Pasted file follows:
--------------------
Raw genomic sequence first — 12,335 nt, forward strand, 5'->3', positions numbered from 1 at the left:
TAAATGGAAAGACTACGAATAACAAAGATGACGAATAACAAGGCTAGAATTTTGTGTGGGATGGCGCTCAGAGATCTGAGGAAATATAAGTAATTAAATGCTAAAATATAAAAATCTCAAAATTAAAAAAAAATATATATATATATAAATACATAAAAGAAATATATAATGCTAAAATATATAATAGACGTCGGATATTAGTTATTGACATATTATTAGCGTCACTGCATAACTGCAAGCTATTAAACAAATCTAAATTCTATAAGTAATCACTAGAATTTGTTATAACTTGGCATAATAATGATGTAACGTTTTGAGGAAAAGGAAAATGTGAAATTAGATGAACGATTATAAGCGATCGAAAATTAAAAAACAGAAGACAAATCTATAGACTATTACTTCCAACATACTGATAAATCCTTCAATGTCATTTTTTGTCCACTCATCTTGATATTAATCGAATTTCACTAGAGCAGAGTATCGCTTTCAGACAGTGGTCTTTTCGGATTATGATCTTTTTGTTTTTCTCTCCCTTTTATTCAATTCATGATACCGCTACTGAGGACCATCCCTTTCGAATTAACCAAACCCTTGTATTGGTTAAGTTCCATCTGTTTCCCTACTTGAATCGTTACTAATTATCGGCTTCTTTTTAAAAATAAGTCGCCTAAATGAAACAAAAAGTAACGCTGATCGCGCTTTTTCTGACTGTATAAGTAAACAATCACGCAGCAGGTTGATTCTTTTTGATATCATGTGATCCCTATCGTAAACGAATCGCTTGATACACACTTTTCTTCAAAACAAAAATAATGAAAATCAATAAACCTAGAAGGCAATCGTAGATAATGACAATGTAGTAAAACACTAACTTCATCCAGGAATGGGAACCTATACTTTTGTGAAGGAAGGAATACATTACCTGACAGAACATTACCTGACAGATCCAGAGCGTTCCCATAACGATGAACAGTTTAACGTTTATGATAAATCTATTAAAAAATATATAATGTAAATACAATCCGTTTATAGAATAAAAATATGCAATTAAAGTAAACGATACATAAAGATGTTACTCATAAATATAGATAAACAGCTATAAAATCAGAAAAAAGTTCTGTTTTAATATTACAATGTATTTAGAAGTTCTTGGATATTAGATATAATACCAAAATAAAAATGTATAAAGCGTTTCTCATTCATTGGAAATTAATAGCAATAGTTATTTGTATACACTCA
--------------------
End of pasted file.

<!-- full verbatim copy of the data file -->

Raw genomic sequence first — 12,335 nt, forward strand, 5'->3', positions numbered from 1 at the left:
TAAATGGAAAGACTACGAATAACAAAGATGACGAATAACAAGGCTAGAATTTTGTGTGGGATGGCGCTCAGAGATCTGAGGAAATATAAGTAATTAAATGCTAAAATATAAAAATCTCAAAATTAAAAAAAAATATATATATATATAAATACATAAAAGAAATATATAATGCTAAAATATATAATAGACGTCGGATATTAGTTATTGACATATTATTAGCGTCACTGCATAACTGCAAGCTATTAAACAAATCTAAATTCTATAAGTAATCACTAGAATTTGTTATAACTTGGCATAATAATGATGTAACGTTTTGAGGAAAAGGAAAATGTGAAATTAGATGAACGATTATAAGCGATCGAAAATTAAAAAACAGAAGACAAATCTATAGACTATTACTTCCAACATACTGATAAATCCTTCAATGTCATTTTTTGTCCACTCATCTTGATATTAATCGAATTTCACTAGAGCAGAGTATCGCTTTCAGACAGTGGTCTTTTCGGATTATGATCTTTTTGTTTTTCTCTCCCTTTTATTCAATTCATGATACCGCTACTGAGGACCATCCCTTTCGAATTAACCAAACCCTTGTATTGGTTAAGTTCCATCTGTTTCCCTACTTGAATCGTTACTAATTATCGGCTTCTTTTTAAAAATAAGTCGCCTAAATGAAACAAAAAGTAACGCTGATCGCGCTTTTTCTGACTGTATAAGTAAACAATCACGCAGCAGGTTGATTCTTTTTGATATCATGTGATCCCTATCGTAAACGAATCGCTTGATACACACTTTTCTTCAAAACAAAAATAATGAAAATCAATAAACCTAGAAGGCAATCGTAGATAATGACAATGTAGTAAAACACTAACTTCATCCAGGAATGGGAACCTATACTTTTGTGAAGGAAGGAATACATTACCTGACAGAACATTACCTGACAGATCCAGAGCGTTCCCATAACGATGAACAGTTTAACGTTTATGATAAATCTATTAAAAAATATATAATGTAAATACAATCCGTTTATAGAATAAAAATATGCAATTAAAGTAAACGATACATAAAGATGTTACTCATAAATATAGATAAACAGCTATAAAATCAGAAAAAAGTTCTGTTTTAATATTACAATGTATTTAGAAGTTCTTGGATATTAGATATAATACCAAAATAAAAATGTATAAAGCGTTTCTCATTCATTGGAAATTAATAGCAATAGTTATTTGTATACACTCA